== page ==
Most of the projects will involve microbiology, including the University of Georgia and Montana State University projects, which are both focused on producing oils from algae. The University of Georgia will investigate the use of poultry litter to produce low-cost nutrients for algae, while Montana State, in partnership with Utah State University, will research the oil content, growth, and oil production of algae cultures in open ponds. Applying microbiology to biomass conversion, the University of Maine will study the use of bacteria to create biofuels from regionally available feedstocks, such as seaweed sludge and paper mill waste streams, while the University of Toledo will attempt to use pellets containing enzymes to efficiently convert cellulosic biomass into ethanol.

In contrast, Georgia Tech Research Corporation and Steven's Institute of Technology are both investigating the forest residues, while Steven's Institute will test a novel microchannel reactor reactor that gasifies pyrolysis oil, a petroleum-like oil produced by exposing biomass sources such as wood chips to high temperatures in the absence of oxygen. Gasified biomass can be used as a gaseous fuel or passed through a catalyst to produce a wide range of liquid fuels and chemicals.

Biofuel companies

Unfortunately, costs of producing ethanol from cellulosic feedstock such as wood chips are still about 70% higher than production from corn, because of an extra step in the production process, when compared to production of corn-derived ethanol. Until recently, the idea of extracting ethanol from farm waste and other sources was barely clinging to life in the recesses of university campuses and federal labs, because production problems, as well as the need to bring together a vast team of specialists. Consider: Finding a bacterium from a cow's intestinal tract or from elephant dung that has the correct enzyme to degrade cellulose, and then bringing in geneticists to modify that enzyme kept this discouraging feat from ever growing beyond its embryonic state. Now, that is all changing with a race by approximately thirty companies attempting to accomplish this alchemical feat, and in the process working directly or coordinating with: environmental groups, biotechnology firms, some major oil companies, chemical giants, auto makers, defense hawks, and venture capitalists. The winner will be whoever can make cellulosic ethanol in mass quantities for as little money per gallon as possible.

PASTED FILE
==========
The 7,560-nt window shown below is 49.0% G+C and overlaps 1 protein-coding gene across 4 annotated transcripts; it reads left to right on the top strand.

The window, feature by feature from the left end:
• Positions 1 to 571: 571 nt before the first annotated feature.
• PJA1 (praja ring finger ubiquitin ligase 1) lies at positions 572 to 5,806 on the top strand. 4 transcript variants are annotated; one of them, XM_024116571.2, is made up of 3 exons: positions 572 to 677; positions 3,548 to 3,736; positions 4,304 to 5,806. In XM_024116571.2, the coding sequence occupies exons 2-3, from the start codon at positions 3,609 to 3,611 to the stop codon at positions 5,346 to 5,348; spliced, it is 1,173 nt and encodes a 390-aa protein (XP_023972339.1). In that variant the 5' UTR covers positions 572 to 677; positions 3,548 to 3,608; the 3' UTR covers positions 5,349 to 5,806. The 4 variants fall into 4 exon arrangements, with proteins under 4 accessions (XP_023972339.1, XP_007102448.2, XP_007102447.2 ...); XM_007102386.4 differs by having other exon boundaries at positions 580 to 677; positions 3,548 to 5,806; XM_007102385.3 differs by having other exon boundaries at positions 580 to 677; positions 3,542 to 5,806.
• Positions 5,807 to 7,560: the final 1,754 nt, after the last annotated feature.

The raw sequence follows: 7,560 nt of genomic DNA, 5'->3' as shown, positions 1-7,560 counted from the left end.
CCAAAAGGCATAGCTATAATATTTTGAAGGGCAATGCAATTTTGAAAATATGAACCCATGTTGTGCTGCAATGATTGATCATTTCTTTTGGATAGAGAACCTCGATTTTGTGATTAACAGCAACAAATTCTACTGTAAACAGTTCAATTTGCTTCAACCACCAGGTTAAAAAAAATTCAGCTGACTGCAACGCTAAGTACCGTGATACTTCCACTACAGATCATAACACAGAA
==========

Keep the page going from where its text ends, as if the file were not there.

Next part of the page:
With the majority of such biofuel companies (Iogen Corporation, SunOpta's BioProcess Group, Genencor, Novozymes,[52] Dyadic International, Inc. (DYAI), Kansas City-based Alternative Energy Sources, Inc. [Nasdaq:AENS], Flex Fuels USA based in Huntsville, Alabama (now owned by Alternative Energy Sources),[53] or BRI Energy, LLC,[54] Abengoa Bioenergy)[55] located in North America, the United States is in a unique position to lead the way in the development, production, and sale of a new source of energy.

One notable company that deserves special mention is Chevron, Patricia A. Woertz, to metamorphasize ADM into the Exxon-Mobil of the ethanol industry.[57] If ADM succeeds, it will catapult beyond the ethanol industry to compete with the larger, global energy industry. In essence, the old paradigm of processing a barrel of crude oil into gasoline will be replaced with processing a bushel of corn into ethanol.

Meanwhile DuPont, the chemical giant, is attempting to figure out how to construct a bio-refinery fueled by corn stover—the stalk and leaves that are left in the field after farmers harvest their crop. The company's goal is to make ethanol from cellulose as cheaply as from corn kernels by 2009. If it works, the technology could double the amount of ethanol produced by a field of corn.

Diversa Corporation, a biotech company based in San Diego, examined how biomass is converted into energy in the natural environment. They have found that the enzymes inherent in the bacteria and protozoa that inhabit the digestive tracts of the household termite efficiently convert 95% of cellulose into fermentable sugars. Using proprietary DNA extraction and cloning technologies, they were able to isolate the cellulose-degrading enzymes. By reenacting this natural process, the company created a cocktail of high-performance enzymes for industrial ethanol production enablers. Although still in the early stages of this work, the initial results are promising. Currently, these expensive enzymes cost about 25 cents per gallon of ethanol, although this price is very likely to decline by half in the coming years.

Construction of the first U.S. commercial plant producing cellulosic ethanol will commence in the State of Iowa in February 2007. The Voyager Ethanol plant in Emmetsburg, owned by POET, LLC, will be converted from a 50-million-US-gallon-per-year (190×10^3 m3/a) conventional corn dry mill facility into a 125-million-US-gallon-per-year (470×10^3 m3/a) commercial-scale biorefinery producing ethanol from not only corn but also the stalk, leaves, and cobs of the corn plant.

Most ethanol plants rely on natural gas to power their processing equipment. The process to be used at the Emmetsburg plant will enable the plant to make 11% more ethanol by weight of corn and 27% more by area of corn. The process cuts the need for fossil fuel power at the plant by 83% by using some of its own byproduct for power. The $200 million plant is scheduled to begin in February and take about 30 months to complete. Project completion is contingent upon partial funding from a USDOE grant, which is likely as the U.S. Government views the renewable energy project as a full-blown national security issue.

Green Plains Renewable Energy claims to be the fourth largest ethanol fuel producer in North America (as of February 2012).[58]

See also


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External links

  • How much biofuel does the United States consume?
  • Alternative Fueling Station Locator (EERE).
  • Cellulosic biofuels
  • Presentations on biofuel sponsored by The Center for Global Studies, University of Illinois at Urbana-Champaign